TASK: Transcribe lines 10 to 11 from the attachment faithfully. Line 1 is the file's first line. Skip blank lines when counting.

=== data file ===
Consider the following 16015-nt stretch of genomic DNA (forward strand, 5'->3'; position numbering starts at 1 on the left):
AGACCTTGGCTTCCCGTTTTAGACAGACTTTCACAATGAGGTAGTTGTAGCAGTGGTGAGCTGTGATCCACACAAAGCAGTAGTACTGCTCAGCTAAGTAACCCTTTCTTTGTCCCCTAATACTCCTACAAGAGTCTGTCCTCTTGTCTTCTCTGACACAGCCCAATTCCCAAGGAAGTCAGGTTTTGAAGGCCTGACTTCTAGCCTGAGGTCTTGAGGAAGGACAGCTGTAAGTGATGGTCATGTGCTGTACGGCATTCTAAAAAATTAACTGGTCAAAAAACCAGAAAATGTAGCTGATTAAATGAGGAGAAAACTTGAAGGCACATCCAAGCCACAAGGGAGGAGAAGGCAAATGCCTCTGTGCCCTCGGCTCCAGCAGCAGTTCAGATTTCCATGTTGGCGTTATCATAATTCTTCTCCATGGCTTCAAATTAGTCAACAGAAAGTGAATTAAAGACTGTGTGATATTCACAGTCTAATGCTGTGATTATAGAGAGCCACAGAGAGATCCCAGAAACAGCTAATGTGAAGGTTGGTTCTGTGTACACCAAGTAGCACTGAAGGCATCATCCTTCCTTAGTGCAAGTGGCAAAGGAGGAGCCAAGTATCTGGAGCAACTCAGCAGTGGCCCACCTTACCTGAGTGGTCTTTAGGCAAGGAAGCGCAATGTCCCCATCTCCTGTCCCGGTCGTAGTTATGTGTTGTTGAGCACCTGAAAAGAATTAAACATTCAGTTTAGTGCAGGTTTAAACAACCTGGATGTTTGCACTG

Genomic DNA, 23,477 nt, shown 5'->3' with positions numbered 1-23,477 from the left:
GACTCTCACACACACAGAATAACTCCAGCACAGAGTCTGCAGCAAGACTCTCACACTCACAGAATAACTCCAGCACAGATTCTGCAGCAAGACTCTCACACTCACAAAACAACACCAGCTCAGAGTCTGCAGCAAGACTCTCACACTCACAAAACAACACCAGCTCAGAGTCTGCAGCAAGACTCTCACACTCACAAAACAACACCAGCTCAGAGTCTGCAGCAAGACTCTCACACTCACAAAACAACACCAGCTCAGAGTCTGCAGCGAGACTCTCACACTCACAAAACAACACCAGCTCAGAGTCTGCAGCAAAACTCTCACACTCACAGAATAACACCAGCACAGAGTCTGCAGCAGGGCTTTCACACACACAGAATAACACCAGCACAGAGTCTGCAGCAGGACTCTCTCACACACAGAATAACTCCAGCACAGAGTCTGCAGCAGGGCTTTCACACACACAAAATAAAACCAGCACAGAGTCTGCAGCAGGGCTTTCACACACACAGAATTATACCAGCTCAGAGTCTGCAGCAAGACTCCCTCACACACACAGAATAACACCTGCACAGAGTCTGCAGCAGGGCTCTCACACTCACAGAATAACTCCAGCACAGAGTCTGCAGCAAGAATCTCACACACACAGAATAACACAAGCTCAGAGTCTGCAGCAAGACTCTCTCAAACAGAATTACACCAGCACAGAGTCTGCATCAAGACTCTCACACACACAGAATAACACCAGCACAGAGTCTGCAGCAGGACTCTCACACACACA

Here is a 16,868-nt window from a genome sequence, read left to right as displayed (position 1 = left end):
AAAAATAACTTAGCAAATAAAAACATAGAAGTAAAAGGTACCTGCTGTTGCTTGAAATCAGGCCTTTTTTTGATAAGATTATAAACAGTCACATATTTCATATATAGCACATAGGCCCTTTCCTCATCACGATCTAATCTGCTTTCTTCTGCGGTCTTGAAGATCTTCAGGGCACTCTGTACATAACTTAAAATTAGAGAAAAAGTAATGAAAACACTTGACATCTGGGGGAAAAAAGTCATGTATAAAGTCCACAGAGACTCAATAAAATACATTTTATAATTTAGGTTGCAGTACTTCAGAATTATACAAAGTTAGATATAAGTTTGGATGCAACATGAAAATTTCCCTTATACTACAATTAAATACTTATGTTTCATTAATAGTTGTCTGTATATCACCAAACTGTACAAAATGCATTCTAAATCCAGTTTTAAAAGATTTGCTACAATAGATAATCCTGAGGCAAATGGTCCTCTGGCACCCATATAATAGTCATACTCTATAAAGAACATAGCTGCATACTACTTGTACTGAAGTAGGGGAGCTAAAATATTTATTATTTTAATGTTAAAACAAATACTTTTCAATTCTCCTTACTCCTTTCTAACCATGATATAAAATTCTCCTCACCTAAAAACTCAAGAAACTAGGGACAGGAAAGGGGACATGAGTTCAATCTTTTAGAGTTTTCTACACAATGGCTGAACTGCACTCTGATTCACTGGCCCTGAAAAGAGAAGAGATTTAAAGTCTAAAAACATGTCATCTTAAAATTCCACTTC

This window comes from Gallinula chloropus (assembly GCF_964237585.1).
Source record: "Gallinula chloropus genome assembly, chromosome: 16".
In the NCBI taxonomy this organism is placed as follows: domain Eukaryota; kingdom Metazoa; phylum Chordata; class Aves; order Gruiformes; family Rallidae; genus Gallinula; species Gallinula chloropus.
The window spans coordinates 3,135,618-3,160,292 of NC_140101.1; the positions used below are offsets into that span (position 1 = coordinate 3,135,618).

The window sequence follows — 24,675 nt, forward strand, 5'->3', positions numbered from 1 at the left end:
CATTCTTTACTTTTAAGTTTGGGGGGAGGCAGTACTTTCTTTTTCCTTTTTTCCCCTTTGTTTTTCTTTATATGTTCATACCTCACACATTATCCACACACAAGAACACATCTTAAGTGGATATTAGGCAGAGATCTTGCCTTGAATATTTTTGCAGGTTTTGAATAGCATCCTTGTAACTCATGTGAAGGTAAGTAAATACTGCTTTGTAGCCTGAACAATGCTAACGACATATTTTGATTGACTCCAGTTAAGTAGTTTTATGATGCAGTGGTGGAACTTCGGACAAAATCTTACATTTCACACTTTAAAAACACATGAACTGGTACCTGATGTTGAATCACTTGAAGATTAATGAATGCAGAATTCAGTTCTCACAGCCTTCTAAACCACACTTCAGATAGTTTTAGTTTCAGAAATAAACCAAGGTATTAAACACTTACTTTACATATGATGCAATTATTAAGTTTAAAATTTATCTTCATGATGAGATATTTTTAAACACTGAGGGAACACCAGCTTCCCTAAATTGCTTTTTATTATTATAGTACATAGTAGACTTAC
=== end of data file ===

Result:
The window spans coordinates 3,135,618-3,160,292 of NC_140101.1; the positions used below are offsets into that span (position 1 = coordinate 3,135,618).

The window sequence follows — 24,675 nt, forward strand, 5'->3', positions numbered from 1 at the left end: